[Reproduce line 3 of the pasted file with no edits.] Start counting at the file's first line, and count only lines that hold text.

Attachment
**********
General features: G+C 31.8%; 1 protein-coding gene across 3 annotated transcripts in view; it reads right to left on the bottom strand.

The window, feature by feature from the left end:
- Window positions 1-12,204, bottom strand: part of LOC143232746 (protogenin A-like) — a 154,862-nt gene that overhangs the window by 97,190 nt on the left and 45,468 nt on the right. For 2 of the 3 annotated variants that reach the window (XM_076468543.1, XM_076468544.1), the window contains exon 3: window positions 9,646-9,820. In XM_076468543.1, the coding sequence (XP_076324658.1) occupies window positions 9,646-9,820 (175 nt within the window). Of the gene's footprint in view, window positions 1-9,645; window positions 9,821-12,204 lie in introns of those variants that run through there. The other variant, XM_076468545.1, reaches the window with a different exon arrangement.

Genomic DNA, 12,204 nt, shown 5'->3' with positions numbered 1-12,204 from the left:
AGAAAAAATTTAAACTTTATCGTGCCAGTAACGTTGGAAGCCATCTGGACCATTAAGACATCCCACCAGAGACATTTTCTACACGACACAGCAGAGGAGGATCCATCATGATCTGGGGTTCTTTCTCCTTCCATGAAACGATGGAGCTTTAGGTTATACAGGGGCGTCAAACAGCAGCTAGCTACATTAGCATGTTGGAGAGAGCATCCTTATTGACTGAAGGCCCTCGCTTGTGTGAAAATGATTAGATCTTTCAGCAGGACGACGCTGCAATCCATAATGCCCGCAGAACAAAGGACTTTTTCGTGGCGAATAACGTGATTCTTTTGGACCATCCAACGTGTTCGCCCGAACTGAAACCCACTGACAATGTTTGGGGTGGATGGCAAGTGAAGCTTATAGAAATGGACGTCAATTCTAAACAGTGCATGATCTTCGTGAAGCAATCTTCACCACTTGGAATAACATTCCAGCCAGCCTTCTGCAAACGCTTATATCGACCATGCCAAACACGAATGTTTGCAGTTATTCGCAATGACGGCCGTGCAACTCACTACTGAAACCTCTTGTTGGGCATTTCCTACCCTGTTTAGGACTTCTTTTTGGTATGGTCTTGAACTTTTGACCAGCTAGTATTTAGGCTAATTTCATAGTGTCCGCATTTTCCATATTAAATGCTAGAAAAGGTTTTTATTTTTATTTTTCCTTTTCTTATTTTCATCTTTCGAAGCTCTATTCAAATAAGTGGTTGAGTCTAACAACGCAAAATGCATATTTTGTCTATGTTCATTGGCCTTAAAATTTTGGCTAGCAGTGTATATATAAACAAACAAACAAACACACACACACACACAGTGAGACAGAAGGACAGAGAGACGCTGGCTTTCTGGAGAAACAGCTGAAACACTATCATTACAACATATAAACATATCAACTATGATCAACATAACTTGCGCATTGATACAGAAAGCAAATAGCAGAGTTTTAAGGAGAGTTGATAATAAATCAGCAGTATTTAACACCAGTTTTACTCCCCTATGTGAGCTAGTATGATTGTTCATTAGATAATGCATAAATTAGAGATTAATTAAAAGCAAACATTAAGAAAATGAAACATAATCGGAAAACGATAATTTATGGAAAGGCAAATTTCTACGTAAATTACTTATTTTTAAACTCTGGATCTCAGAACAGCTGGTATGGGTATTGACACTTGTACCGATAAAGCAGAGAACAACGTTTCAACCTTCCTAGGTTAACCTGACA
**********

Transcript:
- Window positions 1-12,204, bottom strand: part of LOC143232746 (protogenin A-like) — a 154,862-nt gene that overhangs the window by 97,190 nt on the left and 45,468 nt on the right. For 2 of the 3 annotated variants that reach the window (XM_076468543.1, XM_076468544.1), the window contains exon 3: window positions 9,646-9,820. In XM_076468543.1, the coding sequence (XP_076324658.1) occupies window positions 9,646-9,820 (175 nt within the window). Of the gene's footprint in view, window positions 1-9,645; window positions 9,821-12,204 lie in introns of those variants that run through there. The other variant, XM_076468545.1, reaches the window with a different exon arrangement.